Of course, Pardew is unlikely to be quite that naive considering his team have already shipped 16 goals in the Premier League -- the third highest of any in the division -- though with the natives being their usual restless selves he might choose to fight fire with fire. He might also be reminded of last season's encounter in which his team emerged with a 3-2 victory in a pulsating match, periods of which were played at breakneck speed. The galling element of that game was that Chelsea should have won comfortably, having gone 2-1 in front, but for a rare rush of blood from John Terry that precipitated the equaliser. The difference this season is that Terry is back to his best and Mourinho is the manager. If there is any boss who knows how to lock down a lead away from home it is the Special One.

With Chelsea having highlighted the depth of their squad in North London earlier in the week it will be interesting to see how many of those participants will be named in Saturday's starting XI. Juan Mata has clearly pressed his case for inclusion, though he will have a tough job trying to oust the scintillating Oscar, who has been devastating this season. With Hazard virtually guaranteed his place, Andre Schurrle is the only possible candidate for omission, which would be extremely harsh given his goal against City on Sunday and his prodigious work rate -- a commodity relished by his manager.

Mata is likely to begin on the bench once again though John Obi Mikel has done his case no harm with a solid display as a sub last weekend, followed by another steady 90 minutes in midweek. Although Frank Lampard did not feature against Arsenal, Mourinho might see fit to rest him with Wednesday's return match against Schalke in mind and Mikel would be the man to step into his shoes.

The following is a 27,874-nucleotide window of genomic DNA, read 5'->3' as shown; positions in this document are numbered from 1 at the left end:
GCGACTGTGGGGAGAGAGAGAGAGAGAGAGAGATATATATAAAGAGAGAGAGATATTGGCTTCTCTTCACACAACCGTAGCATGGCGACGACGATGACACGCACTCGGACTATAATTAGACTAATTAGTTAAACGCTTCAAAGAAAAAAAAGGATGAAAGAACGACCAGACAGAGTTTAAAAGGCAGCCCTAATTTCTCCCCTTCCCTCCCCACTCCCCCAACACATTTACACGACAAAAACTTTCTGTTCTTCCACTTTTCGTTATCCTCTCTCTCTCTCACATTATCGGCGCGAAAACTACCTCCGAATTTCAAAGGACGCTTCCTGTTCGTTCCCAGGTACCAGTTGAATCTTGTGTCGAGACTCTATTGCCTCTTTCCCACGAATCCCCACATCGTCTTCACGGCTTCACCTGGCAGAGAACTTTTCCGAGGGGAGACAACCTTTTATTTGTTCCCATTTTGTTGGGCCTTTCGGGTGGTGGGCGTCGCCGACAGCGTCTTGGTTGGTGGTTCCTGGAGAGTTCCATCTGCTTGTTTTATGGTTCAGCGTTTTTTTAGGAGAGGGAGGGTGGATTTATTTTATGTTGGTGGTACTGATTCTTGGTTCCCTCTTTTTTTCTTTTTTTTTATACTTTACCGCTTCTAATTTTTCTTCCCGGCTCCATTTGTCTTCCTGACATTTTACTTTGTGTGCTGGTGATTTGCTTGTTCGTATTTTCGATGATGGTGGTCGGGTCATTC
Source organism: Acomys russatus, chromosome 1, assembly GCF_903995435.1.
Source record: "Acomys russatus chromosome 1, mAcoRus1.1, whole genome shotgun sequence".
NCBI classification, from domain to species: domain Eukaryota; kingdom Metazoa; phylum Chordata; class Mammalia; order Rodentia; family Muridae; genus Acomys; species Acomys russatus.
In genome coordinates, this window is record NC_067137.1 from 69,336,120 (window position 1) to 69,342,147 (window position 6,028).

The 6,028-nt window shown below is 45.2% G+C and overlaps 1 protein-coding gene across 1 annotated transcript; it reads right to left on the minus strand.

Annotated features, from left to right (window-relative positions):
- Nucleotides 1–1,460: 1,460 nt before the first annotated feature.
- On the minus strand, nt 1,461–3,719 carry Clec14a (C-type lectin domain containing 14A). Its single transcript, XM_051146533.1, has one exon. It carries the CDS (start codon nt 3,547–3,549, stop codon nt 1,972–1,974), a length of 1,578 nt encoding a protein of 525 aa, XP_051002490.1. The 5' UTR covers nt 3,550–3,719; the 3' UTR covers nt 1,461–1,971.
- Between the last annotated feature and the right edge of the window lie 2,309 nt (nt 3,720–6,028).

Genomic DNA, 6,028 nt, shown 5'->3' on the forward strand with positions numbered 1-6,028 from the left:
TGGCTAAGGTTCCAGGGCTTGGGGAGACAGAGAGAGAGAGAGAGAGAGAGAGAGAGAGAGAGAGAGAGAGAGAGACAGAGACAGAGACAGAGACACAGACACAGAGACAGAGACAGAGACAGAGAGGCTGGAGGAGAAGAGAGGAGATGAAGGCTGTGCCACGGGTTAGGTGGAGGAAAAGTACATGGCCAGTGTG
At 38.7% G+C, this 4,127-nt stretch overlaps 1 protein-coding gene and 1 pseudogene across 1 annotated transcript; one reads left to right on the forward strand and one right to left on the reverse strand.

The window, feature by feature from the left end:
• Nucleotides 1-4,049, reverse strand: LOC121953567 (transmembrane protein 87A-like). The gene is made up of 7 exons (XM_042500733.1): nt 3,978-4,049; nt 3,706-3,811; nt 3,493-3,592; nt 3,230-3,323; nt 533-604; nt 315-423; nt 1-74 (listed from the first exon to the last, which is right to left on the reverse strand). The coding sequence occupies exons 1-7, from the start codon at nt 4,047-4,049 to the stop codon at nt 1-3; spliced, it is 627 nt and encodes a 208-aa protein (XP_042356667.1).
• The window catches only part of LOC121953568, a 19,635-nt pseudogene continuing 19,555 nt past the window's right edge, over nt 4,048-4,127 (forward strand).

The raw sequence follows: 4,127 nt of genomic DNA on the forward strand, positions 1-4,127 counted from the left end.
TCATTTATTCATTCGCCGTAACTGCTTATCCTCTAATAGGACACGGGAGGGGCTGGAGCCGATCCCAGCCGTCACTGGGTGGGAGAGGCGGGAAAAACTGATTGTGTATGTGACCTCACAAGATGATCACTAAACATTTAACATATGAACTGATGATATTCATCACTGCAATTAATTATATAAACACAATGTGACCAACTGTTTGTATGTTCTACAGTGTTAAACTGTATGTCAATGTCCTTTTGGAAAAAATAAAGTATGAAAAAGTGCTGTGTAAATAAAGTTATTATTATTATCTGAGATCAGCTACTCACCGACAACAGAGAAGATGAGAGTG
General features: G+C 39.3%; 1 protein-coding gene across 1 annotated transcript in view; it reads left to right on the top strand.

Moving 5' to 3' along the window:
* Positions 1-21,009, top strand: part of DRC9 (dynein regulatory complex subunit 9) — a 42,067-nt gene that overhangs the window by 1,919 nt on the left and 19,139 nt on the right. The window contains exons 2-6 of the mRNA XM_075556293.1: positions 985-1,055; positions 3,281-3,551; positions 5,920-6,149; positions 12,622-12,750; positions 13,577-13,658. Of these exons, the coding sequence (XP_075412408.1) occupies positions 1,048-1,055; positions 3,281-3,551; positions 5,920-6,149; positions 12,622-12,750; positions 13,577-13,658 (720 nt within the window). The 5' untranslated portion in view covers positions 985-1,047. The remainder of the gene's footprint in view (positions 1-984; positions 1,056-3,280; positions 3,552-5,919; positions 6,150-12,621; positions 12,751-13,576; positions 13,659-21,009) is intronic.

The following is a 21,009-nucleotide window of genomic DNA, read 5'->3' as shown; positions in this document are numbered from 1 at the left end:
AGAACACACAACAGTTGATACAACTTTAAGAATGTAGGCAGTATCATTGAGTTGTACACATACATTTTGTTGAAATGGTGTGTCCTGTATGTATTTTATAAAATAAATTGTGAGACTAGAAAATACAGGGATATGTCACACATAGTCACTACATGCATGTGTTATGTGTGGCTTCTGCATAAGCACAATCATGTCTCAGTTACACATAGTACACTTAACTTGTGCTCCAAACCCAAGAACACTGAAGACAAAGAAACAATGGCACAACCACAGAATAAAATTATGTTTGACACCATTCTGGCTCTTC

However, most attention will be upon the man leading the line: Fernando Torres. After his match-winning display against Man City, the Spaniard's stock has risen immeasurably, not least because it was the latest in a lengthening line of excellent performances. There remains, though, the nagging feeling that one bad day might disrupt his newfound rhythm and it is imperative that he continues to contribute. That does not necessarily mean goals -- he would still have been the man of the match last Sunday even without his late strike -- but it does mean maintaining his energy levels and continuing to make the right decisions at key moments.

A confident and firing Torres, supported by playmakers on their game, with a cohesive defence behind them, should be good enough to bring three points back from the North-East. With Arsenal at home to Liverpool later in the day, it should also be enough (albeit briefly, perhaps) to take Chelsea to the top of the table. And if the hard work continues, it might take a lot to dislodge them.

Follow Phil Lythell on Twitter @PhilLythell